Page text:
Since anti-government demonstrations took place in Cuba, the US has thrown its support behind the protesters, and President Biden has said he “stands” with the Cuban people. But on Thursday, Biden said he would not ease restrictions on remittances to Cuba imposed by the Trump administration.
Sanctions imposed by the Trump administration caused Western Union to shut down its money-sending service to Cuba last November, making it more difficult for Cuban-Americans to send funds to their families.
“There are a number of things that we would consider doing to help the people of Cuba, but it would require different circumstances or a guarantee that they would not be taken advantage of by the government,” Biden said on Friday.
“For example, the ability to send remittances back to Cuba. I would not do that now because of the fact it’s highly likely that the regime would confiscate those remittances or big chunks,” he said.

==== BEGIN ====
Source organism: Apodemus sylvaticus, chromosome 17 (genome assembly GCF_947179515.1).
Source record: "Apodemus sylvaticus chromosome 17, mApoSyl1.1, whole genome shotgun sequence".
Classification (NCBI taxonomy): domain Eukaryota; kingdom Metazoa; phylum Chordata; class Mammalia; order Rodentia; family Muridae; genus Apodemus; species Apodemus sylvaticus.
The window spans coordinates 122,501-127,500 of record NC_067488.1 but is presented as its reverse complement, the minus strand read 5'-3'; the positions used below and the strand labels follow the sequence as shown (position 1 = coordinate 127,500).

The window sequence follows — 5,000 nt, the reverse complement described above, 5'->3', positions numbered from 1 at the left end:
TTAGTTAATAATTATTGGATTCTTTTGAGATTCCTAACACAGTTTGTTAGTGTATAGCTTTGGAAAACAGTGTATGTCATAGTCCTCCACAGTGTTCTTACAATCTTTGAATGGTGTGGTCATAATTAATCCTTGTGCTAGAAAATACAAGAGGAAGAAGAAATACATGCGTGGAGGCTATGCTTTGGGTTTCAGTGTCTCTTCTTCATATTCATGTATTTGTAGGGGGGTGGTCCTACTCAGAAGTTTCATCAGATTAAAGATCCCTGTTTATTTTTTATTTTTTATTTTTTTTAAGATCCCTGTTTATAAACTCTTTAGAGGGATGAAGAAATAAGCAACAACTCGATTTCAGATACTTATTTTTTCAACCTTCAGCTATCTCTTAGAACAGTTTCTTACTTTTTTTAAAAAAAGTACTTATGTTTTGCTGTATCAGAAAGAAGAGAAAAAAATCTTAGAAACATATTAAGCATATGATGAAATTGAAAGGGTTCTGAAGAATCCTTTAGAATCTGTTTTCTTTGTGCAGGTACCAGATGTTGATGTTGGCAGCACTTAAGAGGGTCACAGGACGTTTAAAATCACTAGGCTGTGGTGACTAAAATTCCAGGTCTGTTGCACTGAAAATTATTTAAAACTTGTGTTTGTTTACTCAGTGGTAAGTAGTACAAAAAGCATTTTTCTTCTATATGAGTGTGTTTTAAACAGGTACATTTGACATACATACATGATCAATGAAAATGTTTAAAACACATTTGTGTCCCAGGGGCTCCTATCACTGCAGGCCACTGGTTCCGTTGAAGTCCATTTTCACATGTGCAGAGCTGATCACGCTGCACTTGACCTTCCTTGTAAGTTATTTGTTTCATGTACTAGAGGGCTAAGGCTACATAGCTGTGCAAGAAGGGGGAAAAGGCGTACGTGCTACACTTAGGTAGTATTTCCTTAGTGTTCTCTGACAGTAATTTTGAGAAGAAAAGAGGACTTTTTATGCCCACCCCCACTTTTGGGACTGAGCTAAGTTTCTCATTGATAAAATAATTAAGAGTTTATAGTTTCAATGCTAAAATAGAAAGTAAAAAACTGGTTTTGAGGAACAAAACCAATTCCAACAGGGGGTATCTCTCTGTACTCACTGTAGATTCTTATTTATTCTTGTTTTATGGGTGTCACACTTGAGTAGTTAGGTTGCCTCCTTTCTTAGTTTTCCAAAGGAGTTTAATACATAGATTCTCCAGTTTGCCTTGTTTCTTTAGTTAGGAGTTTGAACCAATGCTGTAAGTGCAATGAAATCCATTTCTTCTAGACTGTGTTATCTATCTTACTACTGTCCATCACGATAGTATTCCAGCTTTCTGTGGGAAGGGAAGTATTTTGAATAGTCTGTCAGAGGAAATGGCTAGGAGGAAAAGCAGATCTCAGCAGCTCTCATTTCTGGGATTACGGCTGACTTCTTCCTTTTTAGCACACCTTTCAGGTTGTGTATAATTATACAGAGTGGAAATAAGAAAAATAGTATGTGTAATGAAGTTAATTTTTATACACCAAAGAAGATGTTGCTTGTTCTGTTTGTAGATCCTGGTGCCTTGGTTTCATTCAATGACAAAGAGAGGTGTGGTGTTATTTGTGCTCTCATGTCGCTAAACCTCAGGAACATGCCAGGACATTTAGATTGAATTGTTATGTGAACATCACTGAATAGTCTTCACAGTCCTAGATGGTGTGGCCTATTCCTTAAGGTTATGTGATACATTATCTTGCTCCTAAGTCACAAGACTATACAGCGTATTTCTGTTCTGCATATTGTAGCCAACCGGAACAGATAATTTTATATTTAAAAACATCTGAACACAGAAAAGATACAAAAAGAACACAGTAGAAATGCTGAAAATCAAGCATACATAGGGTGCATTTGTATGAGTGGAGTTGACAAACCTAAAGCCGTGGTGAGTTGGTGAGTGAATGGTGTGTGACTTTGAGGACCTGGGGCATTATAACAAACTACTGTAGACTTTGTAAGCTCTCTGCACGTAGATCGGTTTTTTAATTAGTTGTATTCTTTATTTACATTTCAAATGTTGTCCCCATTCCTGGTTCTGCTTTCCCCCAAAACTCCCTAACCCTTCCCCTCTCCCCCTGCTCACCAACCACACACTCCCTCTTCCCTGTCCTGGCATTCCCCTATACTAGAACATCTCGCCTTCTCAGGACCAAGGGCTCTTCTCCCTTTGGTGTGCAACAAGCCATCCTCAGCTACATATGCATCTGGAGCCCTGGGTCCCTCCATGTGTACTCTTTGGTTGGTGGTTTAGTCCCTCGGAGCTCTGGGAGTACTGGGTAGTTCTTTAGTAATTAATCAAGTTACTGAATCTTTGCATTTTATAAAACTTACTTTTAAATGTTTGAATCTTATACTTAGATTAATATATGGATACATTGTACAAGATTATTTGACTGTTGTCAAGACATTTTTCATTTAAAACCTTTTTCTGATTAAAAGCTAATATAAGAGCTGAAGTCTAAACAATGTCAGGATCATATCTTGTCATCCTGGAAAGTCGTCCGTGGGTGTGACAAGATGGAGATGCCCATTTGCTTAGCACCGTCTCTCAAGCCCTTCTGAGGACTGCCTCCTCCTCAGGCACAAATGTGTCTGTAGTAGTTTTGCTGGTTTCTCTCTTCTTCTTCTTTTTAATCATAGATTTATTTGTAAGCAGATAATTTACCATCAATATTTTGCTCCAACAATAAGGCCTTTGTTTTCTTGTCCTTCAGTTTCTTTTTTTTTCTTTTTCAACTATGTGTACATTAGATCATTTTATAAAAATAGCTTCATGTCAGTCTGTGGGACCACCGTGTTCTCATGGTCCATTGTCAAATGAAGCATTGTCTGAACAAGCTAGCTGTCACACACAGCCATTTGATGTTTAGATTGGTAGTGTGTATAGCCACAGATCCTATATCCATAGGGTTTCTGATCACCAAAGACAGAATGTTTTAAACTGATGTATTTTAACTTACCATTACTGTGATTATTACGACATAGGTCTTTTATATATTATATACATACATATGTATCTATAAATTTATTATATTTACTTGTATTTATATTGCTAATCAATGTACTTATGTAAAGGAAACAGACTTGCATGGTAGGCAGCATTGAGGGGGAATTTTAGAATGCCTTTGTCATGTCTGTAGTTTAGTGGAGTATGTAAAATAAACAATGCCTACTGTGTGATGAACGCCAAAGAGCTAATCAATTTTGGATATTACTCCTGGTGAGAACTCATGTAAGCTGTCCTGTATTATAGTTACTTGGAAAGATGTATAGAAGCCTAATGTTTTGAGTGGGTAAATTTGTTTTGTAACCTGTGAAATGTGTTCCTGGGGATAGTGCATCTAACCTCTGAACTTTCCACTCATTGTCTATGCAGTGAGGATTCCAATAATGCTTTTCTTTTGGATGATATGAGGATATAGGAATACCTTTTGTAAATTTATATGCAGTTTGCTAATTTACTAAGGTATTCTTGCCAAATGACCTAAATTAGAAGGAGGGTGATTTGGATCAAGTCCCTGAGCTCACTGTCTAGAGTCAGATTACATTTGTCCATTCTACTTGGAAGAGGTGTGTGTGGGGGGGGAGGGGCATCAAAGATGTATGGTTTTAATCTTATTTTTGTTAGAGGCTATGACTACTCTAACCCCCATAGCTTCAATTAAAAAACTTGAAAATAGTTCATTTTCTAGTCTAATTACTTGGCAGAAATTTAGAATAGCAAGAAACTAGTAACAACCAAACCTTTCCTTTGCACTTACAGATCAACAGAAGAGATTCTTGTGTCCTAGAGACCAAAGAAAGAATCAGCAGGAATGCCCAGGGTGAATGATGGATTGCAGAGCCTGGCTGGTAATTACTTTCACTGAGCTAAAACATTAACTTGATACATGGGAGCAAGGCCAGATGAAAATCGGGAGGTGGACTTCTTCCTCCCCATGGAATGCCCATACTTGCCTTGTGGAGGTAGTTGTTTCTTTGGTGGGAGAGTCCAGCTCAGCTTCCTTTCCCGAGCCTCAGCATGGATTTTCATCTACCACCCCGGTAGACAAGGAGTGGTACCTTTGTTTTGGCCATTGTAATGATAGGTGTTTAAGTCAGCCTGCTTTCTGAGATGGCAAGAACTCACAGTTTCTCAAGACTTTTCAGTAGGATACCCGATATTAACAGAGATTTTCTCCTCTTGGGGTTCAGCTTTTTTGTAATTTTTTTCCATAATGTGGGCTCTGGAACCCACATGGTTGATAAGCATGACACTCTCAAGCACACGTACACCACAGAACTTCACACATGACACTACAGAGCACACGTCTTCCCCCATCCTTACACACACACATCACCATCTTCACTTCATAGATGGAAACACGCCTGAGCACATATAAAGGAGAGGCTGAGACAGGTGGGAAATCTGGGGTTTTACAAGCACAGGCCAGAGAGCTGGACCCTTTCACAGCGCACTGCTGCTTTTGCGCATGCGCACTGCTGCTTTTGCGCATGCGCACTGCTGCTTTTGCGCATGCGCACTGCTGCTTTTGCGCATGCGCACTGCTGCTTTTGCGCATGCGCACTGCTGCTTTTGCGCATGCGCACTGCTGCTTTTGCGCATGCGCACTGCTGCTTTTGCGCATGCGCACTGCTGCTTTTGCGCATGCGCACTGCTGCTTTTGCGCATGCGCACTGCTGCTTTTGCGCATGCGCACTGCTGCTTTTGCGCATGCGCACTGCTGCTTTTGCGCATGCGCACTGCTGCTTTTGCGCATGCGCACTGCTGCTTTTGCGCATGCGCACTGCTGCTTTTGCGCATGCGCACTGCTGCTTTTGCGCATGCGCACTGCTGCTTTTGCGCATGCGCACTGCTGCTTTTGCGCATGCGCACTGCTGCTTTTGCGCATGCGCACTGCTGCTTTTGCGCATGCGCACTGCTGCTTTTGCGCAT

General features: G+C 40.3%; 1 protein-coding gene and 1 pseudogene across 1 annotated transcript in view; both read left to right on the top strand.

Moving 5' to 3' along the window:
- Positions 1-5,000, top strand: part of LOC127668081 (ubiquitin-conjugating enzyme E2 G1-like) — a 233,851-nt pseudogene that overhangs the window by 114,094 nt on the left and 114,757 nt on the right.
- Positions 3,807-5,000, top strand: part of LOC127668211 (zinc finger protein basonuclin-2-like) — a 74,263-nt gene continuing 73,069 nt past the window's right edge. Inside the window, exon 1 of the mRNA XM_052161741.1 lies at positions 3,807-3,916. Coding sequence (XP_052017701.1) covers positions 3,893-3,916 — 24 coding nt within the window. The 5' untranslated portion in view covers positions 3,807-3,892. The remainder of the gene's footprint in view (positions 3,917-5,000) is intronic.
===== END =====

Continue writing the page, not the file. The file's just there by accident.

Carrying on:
Whatever fee the Cuban government collects of the remittances sent from the US is worth it to the hundreds of thousands of Cuban Americans who used to send them. Before the restrictions, about 700,000 people in the US sent remittances to Cuba annually, and Western Union transferred between $900 million to $1.5 billion to the country each year.
As a candidate, President Biden vowed to ease sanctions on Cuba reimposed by the Trump administration. But so far, he has not delivered on the campaign promise. In June, the US and Israel were the only two countries that voted against ending the embargo at the UN General Assembly.